ANDRE FRANCOIS (1915-2005)

André François was a highly original artist, whose sharp satires of the human comedy influenced a generation of illustrators and cartoonists and, as such, paralleled the work of Ronald Searle and Saul Steinberg.

André François was born

André François was a highly original artist, whose sharp satires of the human comedy influenced a generation of illustrators and cartoonists and, as such, paralleled the work of Ronald Searle and Saul Steinberg.
André François was born André Farkas in Temesvár, Austro-Hungary, on 9 November 1915. His father was a Jewish Hungarian businessman, and his mother was Viennese. (As the result of border changes in 1920, Temesvár became part of Romania, and its name changed to Timișoara.)
François said that ‘he became an artist because he was poor at school’ (‘Obituary’, The Times, 30 April 2005). In 1932, he moved to Budapest to stay with a cousin who was studying medicine, and enrolled at the Academy of Fine Arts. However, he found the teaching stuffy, and left after a year. In 1934, he moved to Paris to work with the famous poster artist, Adolphe Cassandre. It was on Cassandre’s recommendation that he received a commission to design posters for the department store, Galeries Lafayette. Then, in 1937, he produced graphic works for the Paris Exposition Internationale. During the same period, he began to contribute cartoons to Parisian newspapers and magazines under the name ‘André François’. When he became a French citizen in 1939, this became his official surname.
During the Second World War, François and his English wife, Margaret, moved to Marseilles, to work for the newspapers that had moved out of occupied Paris. But, because of the threat of the Vichy government rounding up Jews, he obtained false papers and moved his family to the Haute-Savoie. There he created hundreds of cartoons for the leftist newspapers, Action and Les Lettres Françaises. After the liberation, he returned to Paris, and eventually settled with his family in Grisy-les-Plâtres, in the Val-d’Oise, working from a studio in his garden.
Having illustrated his first children’s book – Pitounet et Fiocco, by Auguste Bailly – in 1942, François subsequently developed into a master of the form. He also illustrated such classics as Diderot’s Jacques le Fataliste (1947), Balzac’s Contes Drôlatiques (1957) and Jarry’s Ubu-Roi (1958), while, in 1957, he collaborated with Jacques Prévert on Lettre des Iles Baladar. He contributed to a wide range of French periodicals, including Le Rire, and produced artwork for numerous advertising campaigns. His first exhibition was held at Galerie La Hune, Paris, in 1955.
At the same time, François gained an equally high reputation in Britain and the United States, through his work on such periodicals as Punch, Lilliput (both from 1949) and The New Yorker (first cover in 1963). He became a close friend of Ronald Searle, who provided the introduction for the collection, The Biting Eye of André François (1960).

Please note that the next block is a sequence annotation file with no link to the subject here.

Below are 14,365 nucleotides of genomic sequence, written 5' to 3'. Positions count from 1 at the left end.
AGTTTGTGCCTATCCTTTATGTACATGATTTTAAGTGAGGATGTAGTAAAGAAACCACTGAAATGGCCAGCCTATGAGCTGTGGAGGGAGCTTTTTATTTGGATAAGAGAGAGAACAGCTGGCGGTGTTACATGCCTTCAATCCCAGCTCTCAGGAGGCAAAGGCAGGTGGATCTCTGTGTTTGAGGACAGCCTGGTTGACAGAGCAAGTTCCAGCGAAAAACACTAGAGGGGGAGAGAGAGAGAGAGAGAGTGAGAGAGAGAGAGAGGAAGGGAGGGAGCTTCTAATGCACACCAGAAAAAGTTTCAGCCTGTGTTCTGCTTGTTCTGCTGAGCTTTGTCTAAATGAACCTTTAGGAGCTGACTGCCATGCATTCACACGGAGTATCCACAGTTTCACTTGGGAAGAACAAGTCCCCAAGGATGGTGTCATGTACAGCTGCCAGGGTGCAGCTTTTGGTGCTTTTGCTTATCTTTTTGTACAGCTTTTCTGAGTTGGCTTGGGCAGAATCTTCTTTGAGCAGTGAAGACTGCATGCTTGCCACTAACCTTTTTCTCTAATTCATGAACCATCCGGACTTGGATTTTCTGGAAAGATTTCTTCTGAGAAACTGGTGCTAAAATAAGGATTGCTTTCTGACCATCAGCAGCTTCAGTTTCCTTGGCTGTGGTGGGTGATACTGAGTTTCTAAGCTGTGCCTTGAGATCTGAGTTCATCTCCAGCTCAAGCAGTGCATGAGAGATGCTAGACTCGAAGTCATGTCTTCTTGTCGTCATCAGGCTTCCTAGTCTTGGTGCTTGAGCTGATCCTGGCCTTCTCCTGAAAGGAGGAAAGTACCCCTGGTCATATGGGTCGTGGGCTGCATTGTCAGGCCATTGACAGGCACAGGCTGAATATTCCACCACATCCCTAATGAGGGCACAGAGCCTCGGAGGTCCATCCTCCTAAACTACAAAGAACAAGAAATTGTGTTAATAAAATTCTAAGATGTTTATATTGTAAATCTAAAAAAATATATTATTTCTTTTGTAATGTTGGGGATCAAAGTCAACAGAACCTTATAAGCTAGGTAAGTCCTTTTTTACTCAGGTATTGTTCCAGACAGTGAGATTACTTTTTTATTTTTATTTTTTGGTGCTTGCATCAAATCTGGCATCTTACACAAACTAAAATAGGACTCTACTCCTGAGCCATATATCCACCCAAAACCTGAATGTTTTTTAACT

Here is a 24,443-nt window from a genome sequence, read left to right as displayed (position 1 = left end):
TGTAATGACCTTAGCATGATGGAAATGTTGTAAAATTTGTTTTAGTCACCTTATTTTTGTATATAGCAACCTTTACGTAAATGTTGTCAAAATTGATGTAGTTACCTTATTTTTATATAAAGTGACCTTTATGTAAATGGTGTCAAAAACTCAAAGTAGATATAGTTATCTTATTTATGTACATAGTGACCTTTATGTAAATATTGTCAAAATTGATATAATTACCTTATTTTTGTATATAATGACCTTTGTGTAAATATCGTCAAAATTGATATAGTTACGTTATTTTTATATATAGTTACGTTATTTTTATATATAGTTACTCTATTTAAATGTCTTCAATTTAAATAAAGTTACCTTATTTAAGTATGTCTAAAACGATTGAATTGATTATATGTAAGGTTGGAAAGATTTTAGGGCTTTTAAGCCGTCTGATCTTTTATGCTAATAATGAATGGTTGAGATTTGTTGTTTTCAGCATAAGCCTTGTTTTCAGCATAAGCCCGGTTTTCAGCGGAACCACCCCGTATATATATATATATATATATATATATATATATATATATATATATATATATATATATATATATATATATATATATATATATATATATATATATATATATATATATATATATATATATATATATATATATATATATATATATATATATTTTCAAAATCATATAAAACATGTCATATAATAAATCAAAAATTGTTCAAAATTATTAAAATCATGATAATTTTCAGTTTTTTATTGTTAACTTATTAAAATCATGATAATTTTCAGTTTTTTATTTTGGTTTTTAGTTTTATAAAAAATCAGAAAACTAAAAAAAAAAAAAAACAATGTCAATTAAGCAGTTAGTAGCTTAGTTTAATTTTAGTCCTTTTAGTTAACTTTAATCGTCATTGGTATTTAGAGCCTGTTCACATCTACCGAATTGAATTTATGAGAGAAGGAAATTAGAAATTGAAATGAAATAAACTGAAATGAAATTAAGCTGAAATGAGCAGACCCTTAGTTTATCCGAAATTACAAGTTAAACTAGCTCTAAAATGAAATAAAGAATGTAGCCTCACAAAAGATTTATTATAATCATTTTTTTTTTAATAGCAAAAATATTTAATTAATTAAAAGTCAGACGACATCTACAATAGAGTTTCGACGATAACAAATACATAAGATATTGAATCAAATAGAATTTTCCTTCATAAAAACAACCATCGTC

For a brief period, from the late 1950s, François also worked as a designer of sets and costumes. Projects included Roland Petit’s Valentin, ou Le vélo magique for his Ballets de Paris, with music by Michel Legrand (1957); Peter Hall’s productions of The Merry Wives of Windsor for the Royal Shakespeare Company, and of George Tabori’s Brouhaha at the Aldwych (both 1958); Gene Kelly’s Pas des dieux for the Paris Opera, to music by George Gershwin (1960); and Peter Darrell’s Lysistrata for the Western Ballet Theatre at the Bath Festival, with music by Johnny Dankworth (1964).
Concentrating mainly on painting, sculpture and collage from 1960, François held major retrospectives at the Musee d’Art Moderne in Paris (1986) and five museums across Tokyo (1995).
In December 2002, a fire in his studio destroyed much of François’ oeuvre, including most of his sculptures. It was fortunate that the photographer, Sarah Moon, had made a short film about the artist in his studio not long before the conflagration. And the disaster did not deter him from returning to work. Within a few months he had produced a sufficient number of new images to contribute to two solo shows in Paris: ‘André François. Affiches et Graphisme’ at the Bibliothèque Forney (2003) and ‘L’épreuve du feu’ at the Centre Pompidou (2004).
His honours and awards included the Gold Medal of The Art Directors Club, USA (1962), the Legion d’honneur (1975), Prix Honoré Daumier (1979), and the Grand Prix National des Art Graphiques (1980). He was a member of the Alliance Graphique Internationale.
François died at home on 11 April 2005. Of his two children, Pierre became an architect.
His work is represented in numerous public collections, including the Musée Tomi Ungerer (Strasbourg).

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